For most consumers, the path of emptied one-way beverage bottles or cans ends at the reverse vending machine. Few people know that there is a much more exciting story waiting behind the slot of the reverse vending machine. We take a look behind the scenes.

Tons of sorted recyclate, material recovered from plastic packaging, and aluminum and tin, and others - a never-ending stream of valuable packaging materials can be put to new use over and over again thanks to the work of DPG and its affiliated system participants. This process of professional upcycling is particularly convincing when the material remains in a closed loop and does not lose its useful quality during recycling - for example, to become a park bench.

Follow the path of a used plastic bottle or beverage can in our video: One-way deposit and recycling cycle  

At the reverse vending machine - the place where almost all[1] one-way beverage packaging with a deposit ends up after use - it also starts a new life cycle. After the DPG logo has been electronically recognized and the product-specific barcode of each packaging has been scanned, the collected bottles and cans are sorted, pressed into large bundles and transported to the recycling facility.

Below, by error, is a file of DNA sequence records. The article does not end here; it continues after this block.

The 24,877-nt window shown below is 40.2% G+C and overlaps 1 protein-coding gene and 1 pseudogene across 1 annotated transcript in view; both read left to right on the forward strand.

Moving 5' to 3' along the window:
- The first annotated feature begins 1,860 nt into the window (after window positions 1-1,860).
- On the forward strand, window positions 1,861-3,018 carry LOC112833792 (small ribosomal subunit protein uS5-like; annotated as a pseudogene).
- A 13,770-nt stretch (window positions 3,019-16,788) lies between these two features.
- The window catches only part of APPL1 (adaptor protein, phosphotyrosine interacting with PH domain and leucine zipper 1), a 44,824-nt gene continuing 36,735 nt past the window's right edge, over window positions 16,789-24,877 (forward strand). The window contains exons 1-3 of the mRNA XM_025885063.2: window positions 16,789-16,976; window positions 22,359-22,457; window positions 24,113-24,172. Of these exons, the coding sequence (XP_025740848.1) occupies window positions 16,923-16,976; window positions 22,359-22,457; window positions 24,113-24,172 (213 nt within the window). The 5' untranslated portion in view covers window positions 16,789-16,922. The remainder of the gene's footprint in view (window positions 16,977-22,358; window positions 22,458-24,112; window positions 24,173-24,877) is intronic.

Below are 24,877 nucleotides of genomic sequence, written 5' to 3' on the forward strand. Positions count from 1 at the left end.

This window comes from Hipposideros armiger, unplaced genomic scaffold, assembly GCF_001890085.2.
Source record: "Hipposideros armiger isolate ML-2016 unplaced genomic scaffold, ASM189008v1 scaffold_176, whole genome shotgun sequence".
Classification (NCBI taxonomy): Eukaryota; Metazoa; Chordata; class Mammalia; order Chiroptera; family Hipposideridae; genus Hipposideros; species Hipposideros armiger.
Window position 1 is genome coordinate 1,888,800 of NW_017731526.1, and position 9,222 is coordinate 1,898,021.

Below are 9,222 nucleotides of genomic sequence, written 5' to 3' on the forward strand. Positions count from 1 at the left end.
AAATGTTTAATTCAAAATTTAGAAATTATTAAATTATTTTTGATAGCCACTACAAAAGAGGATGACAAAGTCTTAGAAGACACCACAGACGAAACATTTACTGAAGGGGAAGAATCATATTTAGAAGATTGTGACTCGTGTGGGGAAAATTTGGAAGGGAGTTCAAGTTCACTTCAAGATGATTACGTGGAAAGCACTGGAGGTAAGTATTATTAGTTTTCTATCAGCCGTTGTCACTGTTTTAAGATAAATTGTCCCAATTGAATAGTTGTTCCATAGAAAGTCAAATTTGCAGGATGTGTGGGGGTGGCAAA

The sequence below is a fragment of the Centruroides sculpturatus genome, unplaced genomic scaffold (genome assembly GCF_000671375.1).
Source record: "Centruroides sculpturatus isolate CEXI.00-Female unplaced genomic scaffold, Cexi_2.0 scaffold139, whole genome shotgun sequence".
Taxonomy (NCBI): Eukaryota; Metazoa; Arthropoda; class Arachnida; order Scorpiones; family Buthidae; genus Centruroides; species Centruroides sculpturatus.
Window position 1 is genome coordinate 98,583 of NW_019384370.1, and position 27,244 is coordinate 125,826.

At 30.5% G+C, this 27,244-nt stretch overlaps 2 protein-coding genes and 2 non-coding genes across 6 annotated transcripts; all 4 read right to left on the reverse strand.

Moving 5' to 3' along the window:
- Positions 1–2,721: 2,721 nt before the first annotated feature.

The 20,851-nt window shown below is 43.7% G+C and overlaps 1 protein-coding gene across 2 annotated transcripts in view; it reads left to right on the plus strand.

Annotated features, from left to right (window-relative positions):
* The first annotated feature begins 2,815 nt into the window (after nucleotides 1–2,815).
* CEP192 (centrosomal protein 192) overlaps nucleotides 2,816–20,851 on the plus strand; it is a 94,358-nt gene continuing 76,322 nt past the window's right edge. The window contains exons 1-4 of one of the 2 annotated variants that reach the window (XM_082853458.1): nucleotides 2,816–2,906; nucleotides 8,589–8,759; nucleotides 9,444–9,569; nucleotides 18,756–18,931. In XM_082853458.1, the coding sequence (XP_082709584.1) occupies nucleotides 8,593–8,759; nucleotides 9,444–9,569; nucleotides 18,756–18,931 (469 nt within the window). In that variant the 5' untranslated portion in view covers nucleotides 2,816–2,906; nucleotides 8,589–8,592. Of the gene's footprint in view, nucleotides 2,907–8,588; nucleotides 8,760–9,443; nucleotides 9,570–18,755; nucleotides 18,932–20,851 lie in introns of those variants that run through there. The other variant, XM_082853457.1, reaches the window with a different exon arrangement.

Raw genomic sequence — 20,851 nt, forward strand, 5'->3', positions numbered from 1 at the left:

What happens to the PET bottles?

DPG PET RecyclatIn 2019, there were 18 billion PET beverage bottles in circulation in Germany. This corresponds to 467.4 kt (one kilo-ton/kt equals 1,000 tons) of used PET beverage bottles, of which 406.1 kt were returned to the material cycle as one-way PET bottles collected via the national collection of recyclable materials.[2] This quantity can be reprocessed in highly specialized facilities. This involves detaching labels, removing metals, sorting the empty containers by color, chopping, washing and finally processing them into flakes and later plastic pellets. And because the material has already been used at least once, the pellets obtained are referred to as recyclate. And this can be pressed into almost any desired shape in the next step - preferably back into that of a bottle. The printed recycling code "PET 01"[3] tells you in this case that it is PET (polyethylene terephthalate). This is a material that is suitable for food and beverage packaging. And if the recyclate-containing "new" one-way bottle is filled again with a beverage for which a deposit has to be paid, it must also be labeled again with the DPG logo - as proof and guarantee that the product is firmly integrated into the German deposit system and the material cycle that it secures.